Once you’ve narrowed down your choices, find out if there are available deals, so that you could score your pair at a discounted rate. Lucky for you, RunRepeat has compiled the information that you’ll need to purchase your future pair of CrossFit shoes, including unbiased consumer reviews, detailed shoe analyses, and the best shoe deals.
- Be on the lookout for CrossFit shoes that have unique features and components that reinforce their structure and protect against damage. These helpful add-ons come in the form of rope guards, midfoot cages, toe guards, fortified uppers, and heel counters.
- Other factors that affect how long your CrossFit shoes would last include the frequency of use and how good you are taking care of them. Most athletic shoes have shelf-lives of six months, and that time may even be shorter because of constant use. To make them last longer than the prescribed period, keep your Crossfit shoes clean, dry and ventilated. Also, you can buy another pair that you can use alternately.
CrossFit involves a lot of weightlifting exercises that require a high level of support from the footwear. It is also crucial that the body weight is equally distributed across the foot during this activity.
While dedicated weightlifting shoes incorporate a wooden or TPU wedge to accommodate that, CrossFit shoes can’t afford to have that kind of add-on due to their versatile nature. Instead, they use a firm, low-profile midsole with minimal difference in height between the heel and the forefoot. It is for this reason that most CrossFit shoes choose a 4mm heel-to-toe drop. It helps athletes plant their feet with confidence and avoid undesirable wobbling. Avid functional fitness enthusiasts tend to eventually work their way down to minimalist CrossFit shoes with a 0mm drop.
Well-fitting CrossFit shoes should have a snug upper to secure the foot and prevent it from moving around inside your shoe during high-intensity workouts. It should also have a roomy toe box to let the toes spread out during jumps and heavy weightlifting.
To get an accurate fit, try testing the shoe in a store. If you can walk across a room without the shoes feeling too restrictive or overly spacious, then you have chosen the right fit. Your longest toe should also have a thumb-wide space from the end of the shoe. Make sure that your toes have room to spread out, as well.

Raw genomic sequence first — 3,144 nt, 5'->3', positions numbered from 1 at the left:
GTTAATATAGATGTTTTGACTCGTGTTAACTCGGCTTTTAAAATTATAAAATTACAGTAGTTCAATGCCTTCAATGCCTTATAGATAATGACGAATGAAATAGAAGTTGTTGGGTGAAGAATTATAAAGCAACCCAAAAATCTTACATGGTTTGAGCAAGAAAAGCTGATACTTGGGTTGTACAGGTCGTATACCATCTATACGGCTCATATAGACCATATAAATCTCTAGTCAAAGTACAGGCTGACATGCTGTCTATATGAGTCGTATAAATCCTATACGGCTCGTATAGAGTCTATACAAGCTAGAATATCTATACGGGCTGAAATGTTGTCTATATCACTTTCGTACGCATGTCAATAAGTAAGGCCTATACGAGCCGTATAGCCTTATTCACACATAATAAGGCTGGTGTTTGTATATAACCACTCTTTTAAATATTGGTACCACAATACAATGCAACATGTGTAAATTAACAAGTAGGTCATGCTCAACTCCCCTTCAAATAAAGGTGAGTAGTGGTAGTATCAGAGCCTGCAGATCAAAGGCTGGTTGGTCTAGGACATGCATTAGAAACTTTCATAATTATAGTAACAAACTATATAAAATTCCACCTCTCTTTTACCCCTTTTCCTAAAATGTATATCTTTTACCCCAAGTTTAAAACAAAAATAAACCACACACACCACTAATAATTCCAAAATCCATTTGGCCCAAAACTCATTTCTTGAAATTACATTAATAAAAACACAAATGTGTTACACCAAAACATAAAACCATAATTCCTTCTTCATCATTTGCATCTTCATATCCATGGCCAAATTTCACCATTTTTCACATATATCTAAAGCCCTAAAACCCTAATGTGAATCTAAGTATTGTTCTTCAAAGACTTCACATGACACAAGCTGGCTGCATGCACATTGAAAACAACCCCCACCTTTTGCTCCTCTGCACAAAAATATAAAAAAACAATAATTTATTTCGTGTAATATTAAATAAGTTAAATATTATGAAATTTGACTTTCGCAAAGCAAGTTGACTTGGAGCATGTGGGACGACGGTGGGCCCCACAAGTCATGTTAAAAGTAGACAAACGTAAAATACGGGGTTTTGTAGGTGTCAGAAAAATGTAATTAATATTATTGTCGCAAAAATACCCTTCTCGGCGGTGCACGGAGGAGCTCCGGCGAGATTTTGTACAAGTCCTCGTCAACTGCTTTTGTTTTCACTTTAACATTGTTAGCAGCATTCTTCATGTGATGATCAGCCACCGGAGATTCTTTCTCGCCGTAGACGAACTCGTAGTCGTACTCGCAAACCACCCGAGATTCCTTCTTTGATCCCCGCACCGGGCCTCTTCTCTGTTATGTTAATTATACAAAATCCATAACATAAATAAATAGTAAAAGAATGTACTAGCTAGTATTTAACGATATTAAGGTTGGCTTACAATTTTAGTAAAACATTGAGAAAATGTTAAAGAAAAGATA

- Wearing ill-fitting CrossFit shoes can leave you susceptible to a host of problems such as corns, hammer or crossover toes, bunions, sores, ingrown toenails, and blisters.
Feet change sizes over time, even beyond adulthood. As we age, our feet expand in girth. Such an instance is also caused by weight increase and gravity. Moreover, feet change shape over time due to heredity, lifestyle or general health. These are the reasons why you should never assume your shoe size. Get regular fittings from a podiatrist or a shoe store that has a Brannock shoe measuring device. And don’t forget to try on the shoe of your choice personally.
- Brands also have their distinct sizing standard. Your usual size for one label may differ from another.
- The shoe’s cushioning system and width can also affect sizing. These features may result in a snugger fit that would necessitate an adjustment in size.
- The feet may also vary in size. One might be larger than the other, so it is essential that you base your shoe size on the one with the more substantial dimensions.
CrossFit WODs aren't restricted inside the box. Some CrossFit workouts include 400-meter outdoor runs, so it is important that your CrossFit shoes are built to acclimatize to your local conditions.
- On snowy days, it is advisable to wear CrossFit shoes that have outsoles that can hold onto the wet and snowy roads. In sweltering hot seasons, you are better off with footwear that has a lightweight and ventilated upper to let your foot cool off.
Since CrossFit shoes have a lower heel-to-toe drop than other athletic shoes, some people may have a hard time adjusting to it. You need to take your athletic background into consideration when easing into lower-heeled footwear.
- If you are used to running or working out in generously cushioned trainers, then you may take some time to get accustomed to the firmer soles of CrossFit shoes.
- You should also be wary of minimalist CrossFit shoes which have a 0mm heel-to-toe drop and no midsole. Even though studies have shown plenty of benefits of barefoot training, it may have adverse consequences for unprepared feet. Thus, it is advisable to consult a podiatrist before exercising in this type of footwear.
Specific shoe technologies
CrossFit shoes have technologies that aim to provide additional protection against damage, as well as support for the vigorous and varied workouts.
- CrossFit involves a rope-climbing exercise that can be incredibly damaging to the shoes. That's why CrossFit shoes are protected by rubber rope guards on the lateral and medial sides of the outsole which extend up to shield the midsole and upper as well. They guard the shoe against the abrasion caused by sliding down the rope and deliver strong grip on the ascend.